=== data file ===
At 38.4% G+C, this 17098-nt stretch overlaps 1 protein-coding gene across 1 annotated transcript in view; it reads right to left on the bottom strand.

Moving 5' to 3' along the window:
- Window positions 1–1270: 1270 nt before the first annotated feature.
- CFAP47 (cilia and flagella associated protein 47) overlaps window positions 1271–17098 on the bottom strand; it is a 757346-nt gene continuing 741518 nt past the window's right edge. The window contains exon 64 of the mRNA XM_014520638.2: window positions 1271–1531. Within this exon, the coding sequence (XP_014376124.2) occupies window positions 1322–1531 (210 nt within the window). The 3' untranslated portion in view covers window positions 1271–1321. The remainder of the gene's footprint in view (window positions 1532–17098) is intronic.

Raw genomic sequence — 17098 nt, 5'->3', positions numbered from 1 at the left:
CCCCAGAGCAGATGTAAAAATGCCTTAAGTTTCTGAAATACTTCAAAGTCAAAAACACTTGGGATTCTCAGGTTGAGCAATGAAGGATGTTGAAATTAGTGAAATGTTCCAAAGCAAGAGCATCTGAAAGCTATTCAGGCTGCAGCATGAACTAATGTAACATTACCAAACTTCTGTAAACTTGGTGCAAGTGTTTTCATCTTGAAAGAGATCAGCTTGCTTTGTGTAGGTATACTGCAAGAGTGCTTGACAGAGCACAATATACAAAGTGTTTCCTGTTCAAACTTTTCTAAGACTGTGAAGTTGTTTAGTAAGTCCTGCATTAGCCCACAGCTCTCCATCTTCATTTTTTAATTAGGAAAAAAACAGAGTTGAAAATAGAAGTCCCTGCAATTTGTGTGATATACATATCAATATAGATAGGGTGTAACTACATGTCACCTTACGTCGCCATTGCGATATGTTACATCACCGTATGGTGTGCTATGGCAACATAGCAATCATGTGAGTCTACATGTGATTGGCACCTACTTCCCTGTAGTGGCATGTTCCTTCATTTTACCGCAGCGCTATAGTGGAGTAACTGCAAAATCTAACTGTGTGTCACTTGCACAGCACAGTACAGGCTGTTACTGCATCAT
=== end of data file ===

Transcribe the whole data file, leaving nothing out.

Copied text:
At 38.4% G+C, this 17098-nt stretch overlaps 1 protein-coding gene across 1 annotated transcript in view; it reads right to left on the bottom strand.

Moving 5' to 3' along the window:
- Window positions 1–1270: 1270 nt before the first annotated feature.
- CFAP47 (cilia and flagella associated protein 47) overlaps window positions 1271–17098 on the bottom strand; it is a 757346-nt gene continuing 741518 nt past the window's right edge. The window contains exon 64 of the mRNA XM_014520638.2: window positions 1271–1531. Within this exon, the coding sequence (XP_014376124.2) occupies window positions 1322–1531 (210 nt within the window). The 3' untranslated portion in view covers window positions 1271–1321. The remainder of the gene's footprint in view (window positions 1532–17098) is intronic.

Raw genomic sequence — 17098 nt, 5'->3', positions numbered from 1 at the left:
CCCCAGAGCAGATGTAAAAATGCCTTAAGTTTCTGAAATACTTCAAAGTCAAAAACACTTGGGATTCTCAGGTTGAGCAATGAAGGATGTTGAAATTAGTGAAATGTTCCAAAGCAAGAGCATCTGAAAGCTATTCAGGCTGCAGCATGAACTAATGTAACATTACCAAACTTCTGTAAACTTGGTGCAAGTGTTTTCATCTTGAAAGAGATCAGCTTGCTTTGTGTAGGTATACTGCAAGAGTGCTTGACAGAGCACAATATACAAAGTGTTTCCTGTTCAAACTTTTCTAAGACTGTGAAGTTGTTTAGTAAGTCCTGCATTAGCCCACAGCTCTCCATCTTCATTTTTTAATTAGGAAAAAAACAGAGTTGAAAATAGAAGTCCCTGCAATTTGTGTGATATACATATCAATATAGATAGGGTGTAACTACATGTCACCTTACGTCGCCATTGCGATATGTTACATCACCGTATGGTGTGCTATGGCAACATAGCAATCATGTGAGTCTACATGTGATTGGCACCTACTTCCCTGTAGTGGCATGTTCCTTCATTTTACCGCAGCGCTATAGTGGAGTAACTGCAAAATCTAACTGTGTGTCACTTGCACAGCACAGTACAGGCTGTTACTGCATCAT